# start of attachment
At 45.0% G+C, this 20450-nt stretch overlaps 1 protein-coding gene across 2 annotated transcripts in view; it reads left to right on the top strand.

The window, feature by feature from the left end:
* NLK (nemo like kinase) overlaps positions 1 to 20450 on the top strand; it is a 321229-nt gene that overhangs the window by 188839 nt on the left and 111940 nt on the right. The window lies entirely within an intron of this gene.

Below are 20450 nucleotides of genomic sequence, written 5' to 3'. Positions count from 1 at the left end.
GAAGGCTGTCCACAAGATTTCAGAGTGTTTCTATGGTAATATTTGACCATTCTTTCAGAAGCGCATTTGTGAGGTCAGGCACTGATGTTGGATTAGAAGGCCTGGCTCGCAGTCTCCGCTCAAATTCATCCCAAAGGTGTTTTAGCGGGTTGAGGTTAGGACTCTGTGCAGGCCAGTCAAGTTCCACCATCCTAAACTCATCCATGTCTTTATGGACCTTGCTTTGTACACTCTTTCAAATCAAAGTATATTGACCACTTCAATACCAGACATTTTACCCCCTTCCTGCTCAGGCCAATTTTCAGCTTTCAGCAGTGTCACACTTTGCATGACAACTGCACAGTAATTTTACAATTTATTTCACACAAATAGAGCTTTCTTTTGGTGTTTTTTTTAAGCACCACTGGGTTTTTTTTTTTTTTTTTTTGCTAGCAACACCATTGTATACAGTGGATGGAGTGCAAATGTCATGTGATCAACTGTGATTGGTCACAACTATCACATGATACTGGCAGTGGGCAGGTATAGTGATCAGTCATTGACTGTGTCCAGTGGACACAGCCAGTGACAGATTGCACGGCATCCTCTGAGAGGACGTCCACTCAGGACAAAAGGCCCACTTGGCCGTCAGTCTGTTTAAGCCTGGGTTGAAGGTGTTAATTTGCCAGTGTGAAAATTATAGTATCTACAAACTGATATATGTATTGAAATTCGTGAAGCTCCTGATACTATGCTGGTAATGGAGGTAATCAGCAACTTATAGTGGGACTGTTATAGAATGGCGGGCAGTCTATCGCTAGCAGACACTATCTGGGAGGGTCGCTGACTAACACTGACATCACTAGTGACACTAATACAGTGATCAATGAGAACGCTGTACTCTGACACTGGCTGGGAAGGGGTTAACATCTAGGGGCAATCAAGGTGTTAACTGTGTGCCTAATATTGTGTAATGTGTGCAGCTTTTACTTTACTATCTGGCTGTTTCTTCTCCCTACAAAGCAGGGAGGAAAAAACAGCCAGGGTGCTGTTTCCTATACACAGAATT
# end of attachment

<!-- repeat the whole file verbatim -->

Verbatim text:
At 45.0% G+C, this 20450-nt stretch overlaps 1 protein-coding gene across 2 annotated transcripts in view; it reads left to right on the top strand.

The window, feature by feature from the left end:
* NLK (nemo like kinase) overlaps positions 1 to 20450 on the top strand; it is a 321229-nt gene that overhangs the window by 188839 nt on the left and 111940 nt on the right. The window lies entirely within an intron of this gene.

Below are 20450 nucleotides of genomic sequence, written 5' to 3'. Positions count from 1 at the left end.
GAAGGCTGTCCACAAGATTTCAGAGTGTTTCTATGGTAATATTTGACCATTCTTTCAGAAGCGCATTTGTGAGGTCAGGCACTGATGTTGGATTAGAAGGCCTGGCTCGCAGTCTCCGCTCAAATTCATCCCAAAGGTGTTTTAGCGGGTTGAGGTTAGGACTCTGTGCAGGCCAGTCAAGTTCCACCATCCTAAACTCATCCATGTCTTTATGGACCTTGCTTTGTACACTCTTTCAAATCAAAGTATATTGACCACTTCAATACCAGACATTTTACCCCCTTCCTGCTCAGGCCAATTTTCAGCTTTCAGCAGTGTCACACTTTGCATGACAACTGCACAGTAATTTTACAATTTATTTCACACAAATAGAGCTTTCTTTTGGTGTTTTTTTTAAGCACCACTGGGTTTTTTTTTTTTTTTTTTTGCTAGCAACACCATTGTATACAGTGGATGGAGTGCAAATGTCATGTGATCAACTGTGATTGGTCACAACTATCACATGATACTGGCAGTGGGCAGGTATAGTGATCAGTCATTGACTGTGTCCAGTGGACACAGCCAGTGACAGATTGCACGGCATCCTCTGAGAGGACGTCCACTCAGGACAAAAGGCCCACTTGGCCGTCAGTCTGTTTAAGCCTGGGTTGAAGGTGTTAATTTGCCAGTGTGAAAATTATAGTATCTACAAACTGATATATGTATTGAAATTCGTGAAGCTCCTGATACTATGCTGGTAATGGAGGTAATCAGCAACTTATAGTGGGACTGTTATAGAATGGCGGGCAGTCTATCGCTAGCAGACACTATCTGGGAGGGTCGCTGACTAACACTGACATCACTAGTGACACTAATACAGTGATCAATGAGAACGCTGTACTCTGACACTGGCTGGGAAGGGGTTAACATCTAGGGGCAATCAAGGTGTTAACTGTGTGCCTAATATTGTGTAATGTGTGCAGCTTTTACTTTACTATCTGGCTGTTTCTTCTCCCTACAAAGCAGGGAGGAAAAAACAGCCAGGGTGCTGTTTCCTATACACAGAATT